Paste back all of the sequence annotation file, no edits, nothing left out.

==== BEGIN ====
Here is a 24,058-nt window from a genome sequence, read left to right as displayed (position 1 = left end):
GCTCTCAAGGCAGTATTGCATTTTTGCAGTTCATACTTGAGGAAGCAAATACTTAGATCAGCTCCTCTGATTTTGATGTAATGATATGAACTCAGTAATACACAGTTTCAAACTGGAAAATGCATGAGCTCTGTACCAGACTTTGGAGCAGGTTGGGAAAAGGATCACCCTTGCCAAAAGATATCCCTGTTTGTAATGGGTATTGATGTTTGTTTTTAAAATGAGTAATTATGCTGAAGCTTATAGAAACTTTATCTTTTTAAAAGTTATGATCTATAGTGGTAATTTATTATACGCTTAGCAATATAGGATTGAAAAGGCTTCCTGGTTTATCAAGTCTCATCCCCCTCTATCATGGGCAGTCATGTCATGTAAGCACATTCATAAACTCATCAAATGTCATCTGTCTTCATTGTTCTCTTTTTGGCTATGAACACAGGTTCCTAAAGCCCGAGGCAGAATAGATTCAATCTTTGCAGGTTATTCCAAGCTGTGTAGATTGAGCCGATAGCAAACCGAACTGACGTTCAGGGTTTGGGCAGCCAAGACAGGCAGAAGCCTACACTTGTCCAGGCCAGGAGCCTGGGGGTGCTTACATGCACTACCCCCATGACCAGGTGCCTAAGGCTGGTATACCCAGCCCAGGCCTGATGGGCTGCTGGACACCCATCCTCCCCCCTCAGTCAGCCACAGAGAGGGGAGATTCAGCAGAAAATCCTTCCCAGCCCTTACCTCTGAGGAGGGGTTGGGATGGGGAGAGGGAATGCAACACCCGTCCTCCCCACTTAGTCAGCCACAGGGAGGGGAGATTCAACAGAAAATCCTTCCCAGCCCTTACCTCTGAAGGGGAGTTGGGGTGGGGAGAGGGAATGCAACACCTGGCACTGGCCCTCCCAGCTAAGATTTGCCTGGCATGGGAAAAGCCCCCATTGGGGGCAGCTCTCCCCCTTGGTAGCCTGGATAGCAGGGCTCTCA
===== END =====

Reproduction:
Here is a 24,058-nt window from a genome sequence, read left to right as displayed (position 1 = left end):
GCTCTCAAGGCAGTATTGCATTTTTGCAGTTCATACTTGAGGAAGCAAATACTTAGATCAGCTCCTCTGATTTTGATGTAATGATATGAACTCAGTAATACACAGTTTCAAACTGGAAAATGCATGAGCTCTGTACCAGACTTTGGAGCAGGTTGGGAAAAGGATCACCCTTGCCAAAAGATATCCCTGTTTGTAATGGGTATTGATGTTTGTTTTTAAAATGAGTAATTATGCTGAAGCTTATAGAAACTTTATCTTTTTAAAAGTTATGATCTATAGTGGTAATTTATTATACGCTTAGCAATATAGGATTGAAAAGGCTTCCTGGTTTATCAAGTCTCATCCCCCTCTATCATGGGCAGTCATGTCATGTAAGCACATTCATAAACTCATCAAATGTCATCTGTCTTCATTGTTCTCTTTTTGGCTATGAACACAGGTTCCTAAAGCCCGAGGCAGAATAGATTCAATCTTTGCAGGTTATTCCAAGCTGTGTAGATTGAGCCGATAGCAAACCGAACTGACGTTCAGGGTTTGGGCAGCCAAGACAGGCAGAAGCCTACACTTGTCCAGGCCAGGAGCCTGGGGGTGCTTACATGCACTACCCCCATGACCAGGTGCCTAAGGCTGGTATACCCAGCCCAGGCCTGATGGGCTGCTGGACACCCATCCTCCCCCCTCAGTCAGCCACAGAGAGGGGAGATTCAGCAGAAAATCCTTCCCAGCCCTTACCTCTGAGGAGGGGTTGGGATGGGGAGAGGGAATGCAACACCCGTCCTCCCCACTTAGTCAGCCACAGGGAGGGGAGATTCAACAGAAAATCCTTCCCAGCCCTTACCTCTGAAGGGGAGTTGGGGTGGGGAGAGGGAATGCAACACCTGGCACTGGCCCTCCCAGCTAAGATTTGCCTGGCATGGGAAAAGCCCCCATTGGGGGCAGCTCTCCCCCTTGGTAGCCTGGATAGCAGGGCTCTCA